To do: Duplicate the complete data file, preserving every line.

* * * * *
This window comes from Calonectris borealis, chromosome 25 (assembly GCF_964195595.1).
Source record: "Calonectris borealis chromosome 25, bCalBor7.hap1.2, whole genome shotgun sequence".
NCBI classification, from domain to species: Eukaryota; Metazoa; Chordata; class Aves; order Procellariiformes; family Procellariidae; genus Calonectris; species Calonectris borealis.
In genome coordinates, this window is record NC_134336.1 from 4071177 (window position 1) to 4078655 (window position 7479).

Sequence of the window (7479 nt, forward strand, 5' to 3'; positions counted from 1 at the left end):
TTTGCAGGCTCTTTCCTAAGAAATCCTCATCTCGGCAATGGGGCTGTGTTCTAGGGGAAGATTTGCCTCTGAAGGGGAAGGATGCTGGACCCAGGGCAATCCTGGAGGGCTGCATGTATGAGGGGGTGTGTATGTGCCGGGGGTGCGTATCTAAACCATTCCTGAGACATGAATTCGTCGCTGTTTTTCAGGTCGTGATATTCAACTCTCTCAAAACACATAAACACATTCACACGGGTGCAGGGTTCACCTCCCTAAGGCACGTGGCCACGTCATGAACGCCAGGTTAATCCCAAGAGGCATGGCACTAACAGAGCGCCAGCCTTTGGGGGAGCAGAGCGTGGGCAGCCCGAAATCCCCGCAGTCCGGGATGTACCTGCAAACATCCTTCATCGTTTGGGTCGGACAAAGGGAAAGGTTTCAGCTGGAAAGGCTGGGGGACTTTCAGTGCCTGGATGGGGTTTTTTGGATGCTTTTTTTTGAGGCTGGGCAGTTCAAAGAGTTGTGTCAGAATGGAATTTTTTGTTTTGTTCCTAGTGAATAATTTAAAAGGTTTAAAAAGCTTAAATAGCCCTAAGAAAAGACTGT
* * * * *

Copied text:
This window comes from Calonectris borealis, chromosome 25 (assembly GCF_964195595.1).
Source record: "Calonectris borealis chromosome 25, bCalBor7.hap1.2, whole genome shotgun sequence".
NCBI classification, from domain to species: Eukaryota; Metazoa; Chordata; class Aves; order Procellariiformes; family Procellariidae; genus Calonectris; species Calonectris borealis.
In genome coordinates, this window is record NC_134336.1 from 4071177 (window position 1) to 4078655 (window position 7479).

Sequence of the window (7479 nt, forward strand, 5' to 3'; positions counted from 1 at the left end):
TTTGCAGGCTCTTTCCTAAGAAATCCTCATCTCGGCAATGGGGCTGTGTTCTAGGGGAAGATTTGCCTCTGAAGGGGAAGGATGCTGGACCCAGGGCAATCCTGGAGGGCTGCATGTATGAGGGGGTGTGTATGTGCCGGGGGTGCGTATCTAAACCATTCCTGAGACATGAATTCGTCGCTGTTTTTCAGGTCGTGATATTCAACTCTCTCAAAACACATAAACACATTCACACGGGTGCAGGGTTCACCTCCCTAAGGCACGTGGCCACGTCATGAACGCCAGGTTAATCCCAAGAGGCATGGCACTAACAGAGCGCCAGCCTTTGGGGGAGCAGAGCGTGGGCAGCCCGAAATCCCCGCAGTCCGGGATGTACCTGCAAACATCCTTCATCGTTTGGGTCGGACAAAGGGAAAGGTTTCAGCTGGAAAGGCTGGGGGACTTTCAGTGCCTGGATGGGGTTTTTTGGATGCTTTTTTTTGAGGCTGGGCAGTTCAAAGAGTTGTGTCAGAATGGAATTTTTTGTTTTGTTCCTAGTGAATAATTTAAAAGGTTTAAAAAGCTTAAATAGCCCTAAGAAAAGACTGT